Chemotherapy can cause a number of side effects that can afffect your balance and movement and lead you to fall down more frequently. One of the most common side effects
of many chemo drugs is central and peripheral neuropathy (injury to the nerves from chemotherapy that interferes with their normal function). Normal function includes sensation that allows people to walk, muscles to move, and adjustments to be made for changes in physical environment (such as raising a leg to go up stairs). The numbness and lack of feeling resulting from neuropathy affect stability and movement.
Another side effect of chemo, loss of red blood cells, can lead to anemia which causes weakness and dizziness, even to the point of falling down. A low red blood cell count can also cause breathlessness; this could be a reason that you feel like you're "passing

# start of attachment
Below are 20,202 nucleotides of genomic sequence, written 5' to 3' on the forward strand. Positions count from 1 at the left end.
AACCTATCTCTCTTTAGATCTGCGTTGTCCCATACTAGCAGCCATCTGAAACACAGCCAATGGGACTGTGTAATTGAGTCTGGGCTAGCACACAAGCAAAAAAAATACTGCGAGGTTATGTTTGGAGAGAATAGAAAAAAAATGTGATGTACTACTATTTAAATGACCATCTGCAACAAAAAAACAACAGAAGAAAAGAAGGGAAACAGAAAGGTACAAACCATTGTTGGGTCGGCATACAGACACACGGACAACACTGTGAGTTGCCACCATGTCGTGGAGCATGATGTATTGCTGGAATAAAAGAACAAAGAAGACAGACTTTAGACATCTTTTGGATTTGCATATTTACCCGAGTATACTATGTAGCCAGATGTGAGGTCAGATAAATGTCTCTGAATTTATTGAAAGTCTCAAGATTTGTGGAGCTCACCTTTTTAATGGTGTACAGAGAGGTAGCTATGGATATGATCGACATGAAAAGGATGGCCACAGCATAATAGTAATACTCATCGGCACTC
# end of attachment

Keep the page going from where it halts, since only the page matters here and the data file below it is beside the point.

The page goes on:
The nausea and loss of appetite that often come with chemo can also cause weakness and dizziness. You may want to evaluate if you're getting enough nutrition. If you can't tolerate food, you could try Ensure®, Boost®, or other nutritional supplements.Try to stay hydrated as well.
Just as you do with pain, track when the falling down happens. Are you falling or dizzy when you're sitting, standing, or getting up? How often does this happen? Does it occur before or after a meal? Is there any noticeable pattern? Write the answers to these questions before calling your medical practitioner. He or she may want to see you for further evaluation, including an exam, blood work, and other tests. If the oncologist finds that blood counts are low, she can prescribe blood transfusions to boost the levels of healthy cells.
Remember that dizziness and falling down can be symptoms of many things, including other potentially severe medical illnesses, particularly cardiovascular disease and stroke, so don't let falling down go without evaluation.